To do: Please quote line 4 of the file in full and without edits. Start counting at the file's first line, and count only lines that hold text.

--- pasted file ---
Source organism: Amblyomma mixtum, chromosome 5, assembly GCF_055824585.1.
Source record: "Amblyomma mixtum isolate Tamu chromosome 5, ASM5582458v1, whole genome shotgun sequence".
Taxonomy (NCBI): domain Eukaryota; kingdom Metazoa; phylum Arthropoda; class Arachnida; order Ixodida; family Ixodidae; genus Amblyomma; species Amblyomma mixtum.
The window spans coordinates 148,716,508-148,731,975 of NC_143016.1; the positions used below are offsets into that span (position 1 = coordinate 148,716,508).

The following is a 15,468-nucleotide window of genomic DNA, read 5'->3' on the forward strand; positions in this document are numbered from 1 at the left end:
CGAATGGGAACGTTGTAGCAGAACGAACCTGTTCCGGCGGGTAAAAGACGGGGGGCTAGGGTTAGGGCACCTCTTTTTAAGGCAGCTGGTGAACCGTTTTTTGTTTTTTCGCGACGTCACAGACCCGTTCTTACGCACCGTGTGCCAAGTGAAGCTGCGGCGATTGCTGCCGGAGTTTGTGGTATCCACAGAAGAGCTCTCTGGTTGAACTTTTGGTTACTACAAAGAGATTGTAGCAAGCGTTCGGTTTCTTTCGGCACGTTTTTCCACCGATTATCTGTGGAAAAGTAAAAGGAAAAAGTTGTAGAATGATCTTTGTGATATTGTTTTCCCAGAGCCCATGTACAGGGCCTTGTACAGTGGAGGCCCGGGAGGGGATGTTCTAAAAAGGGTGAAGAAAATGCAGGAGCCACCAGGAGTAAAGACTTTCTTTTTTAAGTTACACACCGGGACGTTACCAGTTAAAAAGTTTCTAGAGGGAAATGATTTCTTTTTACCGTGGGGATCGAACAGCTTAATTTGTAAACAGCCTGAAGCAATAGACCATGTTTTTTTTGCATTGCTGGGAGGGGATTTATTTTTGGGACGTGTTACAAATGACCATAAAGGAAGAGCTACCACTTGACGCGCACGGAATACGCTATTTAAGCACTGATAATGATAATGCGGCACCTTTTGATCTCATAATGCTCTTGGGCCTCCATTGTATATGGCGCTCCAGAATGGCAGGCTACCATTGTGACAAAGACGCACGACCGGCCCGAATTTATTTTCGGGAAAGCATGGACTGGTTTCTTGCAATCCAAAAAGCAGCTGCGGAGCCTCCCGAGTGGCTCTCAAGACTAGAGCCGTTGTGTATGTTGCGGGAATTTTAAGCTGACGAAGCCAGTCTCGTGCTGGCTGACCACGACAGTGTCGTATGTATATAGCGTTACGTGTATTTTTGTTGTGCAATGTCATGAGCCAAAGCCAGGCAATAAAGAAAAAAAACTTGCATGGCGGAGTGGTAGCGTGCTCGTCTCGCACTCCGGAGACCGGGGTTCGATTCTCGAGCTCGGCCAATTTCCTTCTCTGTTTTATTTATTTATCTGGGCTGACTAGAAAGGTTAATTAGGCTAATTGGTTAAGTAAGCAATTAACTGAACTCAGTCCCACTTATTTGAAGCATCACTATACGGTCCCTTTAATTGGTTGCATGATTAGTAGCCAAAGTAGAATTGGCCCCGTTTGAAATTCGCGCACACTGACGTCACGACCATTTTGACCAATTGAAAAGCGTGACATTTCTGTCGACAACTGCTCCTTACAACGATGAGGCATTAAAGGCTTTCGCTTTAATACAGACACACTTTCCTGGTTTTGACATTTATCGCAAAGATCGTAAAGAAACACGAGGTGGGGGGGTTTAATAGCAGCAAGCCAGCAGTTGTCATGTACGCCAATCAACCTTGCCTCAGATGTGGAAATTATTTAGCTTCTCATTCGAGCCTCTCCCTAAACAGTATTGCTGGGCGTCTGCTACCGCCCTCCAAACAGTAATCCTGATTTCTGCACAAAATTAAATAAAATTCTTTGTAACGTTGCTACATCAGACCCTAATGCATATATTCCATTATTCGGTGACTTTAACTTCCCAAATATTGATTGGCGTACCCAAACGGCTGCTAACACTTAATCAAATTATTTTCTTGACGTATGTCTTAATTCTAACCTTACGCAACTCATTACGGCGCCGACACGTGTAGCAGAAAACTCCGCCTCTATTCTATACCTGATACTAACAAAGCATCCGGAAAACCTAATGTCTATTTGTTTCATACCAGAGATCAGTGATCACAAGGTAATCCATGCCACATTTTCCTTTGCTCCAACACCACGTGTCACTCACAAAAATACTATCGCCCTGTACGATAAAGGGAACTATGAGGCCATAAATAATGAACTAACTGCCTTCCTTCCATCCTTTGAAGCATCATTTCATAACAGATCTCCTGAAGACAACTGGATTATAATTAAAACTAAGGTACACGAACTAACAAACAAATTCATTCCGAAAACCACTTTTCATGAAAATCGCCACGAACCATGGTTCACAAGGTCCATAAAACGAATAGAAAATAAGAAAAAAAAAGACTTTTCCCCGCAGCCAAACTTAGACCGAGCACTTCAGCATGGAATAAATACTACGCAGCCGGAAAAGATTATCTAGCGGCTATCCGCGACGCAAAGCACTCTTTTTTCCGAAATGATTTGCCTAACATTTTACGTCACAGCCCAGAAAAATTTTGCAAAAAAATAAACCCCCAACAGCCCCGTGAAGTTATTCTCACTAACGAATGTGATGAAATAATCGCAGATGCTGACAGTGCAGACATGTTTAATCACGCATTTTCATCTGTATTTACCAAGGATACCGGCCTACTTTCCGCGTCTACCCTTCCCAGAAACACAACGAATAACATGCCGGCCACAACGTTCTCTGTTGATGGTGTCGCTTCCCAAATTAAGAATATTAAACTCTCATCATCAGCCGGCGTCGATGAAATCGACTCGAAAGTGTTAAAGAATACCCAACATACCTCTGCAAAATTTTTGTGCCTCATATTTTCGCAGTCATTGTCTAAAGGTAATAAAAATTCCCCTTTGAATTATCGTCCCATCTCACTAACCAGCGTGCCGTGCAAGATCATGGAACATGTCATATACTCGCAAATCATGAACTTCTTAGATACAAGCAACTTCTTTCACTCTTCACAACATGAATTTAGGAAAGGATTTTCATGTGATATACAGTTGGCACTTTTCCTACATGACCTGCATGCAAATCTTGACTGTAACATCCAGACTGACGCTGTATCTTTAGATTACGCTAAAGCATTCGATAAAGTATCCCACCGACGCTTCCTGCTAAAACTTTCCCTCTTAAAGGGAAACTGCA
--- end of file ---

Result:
The window spans coordinates 148,716,508-148,731,975 of NC_143016.1; the positions used below are offsets into that span (position 1 = coordinate 148,716,508).